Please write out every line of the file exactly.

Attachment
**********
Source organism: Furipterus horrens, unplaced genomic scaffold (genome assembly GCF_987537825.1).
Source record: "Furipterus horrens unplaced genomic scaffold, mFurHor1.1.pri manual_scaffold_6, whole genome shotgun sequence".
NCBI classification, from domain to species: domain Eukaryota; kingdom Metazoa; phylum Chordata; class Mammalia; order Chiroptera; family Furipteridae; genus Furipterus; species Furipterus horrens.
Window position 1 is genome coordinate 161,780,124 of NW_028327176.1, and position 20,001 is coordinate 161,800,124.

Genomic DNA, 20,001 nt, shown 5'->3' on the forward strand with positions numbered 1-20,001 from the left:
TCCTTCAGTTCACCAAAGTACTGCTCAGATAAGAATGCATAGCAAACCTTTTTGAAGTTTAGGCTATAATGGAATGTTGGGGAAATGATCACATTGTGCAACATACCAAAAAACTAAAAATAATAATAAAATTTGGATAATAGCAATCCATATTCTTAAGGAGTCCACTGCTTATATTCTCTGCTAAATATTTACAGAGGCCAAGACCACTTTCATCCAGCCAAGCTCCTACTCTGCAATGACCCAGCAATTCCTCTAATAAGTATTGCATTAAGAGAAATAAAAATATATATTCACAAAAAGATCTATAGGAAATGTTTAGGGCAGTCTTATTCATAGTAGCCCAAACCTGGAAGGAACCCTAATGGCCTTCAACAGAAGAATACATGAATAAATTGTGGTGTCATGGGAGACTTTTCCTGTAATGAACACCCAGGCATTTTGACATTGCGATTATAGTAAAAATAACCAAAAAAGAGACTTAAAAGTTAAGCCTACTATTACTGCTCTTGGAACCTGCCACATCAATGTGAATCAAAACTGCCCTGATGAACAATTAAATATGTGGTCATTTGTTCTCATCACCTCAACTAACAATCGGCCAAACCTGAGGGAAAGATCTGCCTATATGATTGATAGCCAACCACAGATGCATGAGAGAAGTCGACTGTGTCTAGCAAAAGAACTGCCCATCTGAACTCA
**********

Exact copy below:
Source organism: Furipterus horrens, unplaced genomic scaffold (genome assembly GCF_987537825.1).
Source record: "Furipterus horrens unplaced genomic scaffold, mFurHor1.1.pri manual_scaffold_6, whole genome shotgun sequence".
NCBI classification, from domain to species: domain Eukaryota; kingdom Metazoa; phylum Chordata; class Mammalia; order Chiroptera; family Furipteridae; genus Furipterus; species Furipterus horrens.
Window position 1 is genome coordinate 161,780,124 of NW_028327176.1, and position 20,001 is coordinate 161,800,124.

Genomic DNA, 20,001 nt, shown 5'->3' on the forward strand with positions numbered 1-20,001 from the left:
TCCTTCAGTTCACCAAAGTACTGCTCAGATAAGAATGCATAGCAAACCTTTTTGAAGTTTAGGCTATAATGGAATGTTGGGGAAATGATCACATTGTGCAACATACCAAAAAACTAAAAATAATAATAAAATTTGGATAATAGCAATCCATATTCTTAAGGAGTCCACTGCTTATATTCTCTGCTAAATATTTACAGAGGCCAAGACCACTTTCATCCAGCCAAGCTCCTACTCTGCAATGACCCAGCAATTCCTCTAATAAGTATTGCATTAAGAGAAATAAAAATATATATTCACAAAAAGATCTATAGGAAATGTTTAGGGCAGTCTTATTCATAGTAGCCCAAACCTGGAAGGAACCCTAATGGCCTTCAACAGAAGAATACATGAATAAATTGTGGTGTCATGGGAGACTTTTCCTGTAATGAACACCCAGGCATTTTGACATTGCGATTATAGTAAAAATAACCAAAAAAGAGACTTAAAAGTTAAGCCTACTATTACTGCTCTTGGAACCTGCCACATCAATGTGAATCAAAACTGCCCTGATGAACAATTAAATATGTGGTCATTTGTTCTCATCACCTCAACTAACAATCGGCCAAACCTGAGGGAAAGATCTGCCTATATGATTGATAGCCAACCACAGATGCATGAGAGAAGTCGACTGTGTCTAGCAAAAGAACTGCCCATCTGAACTCA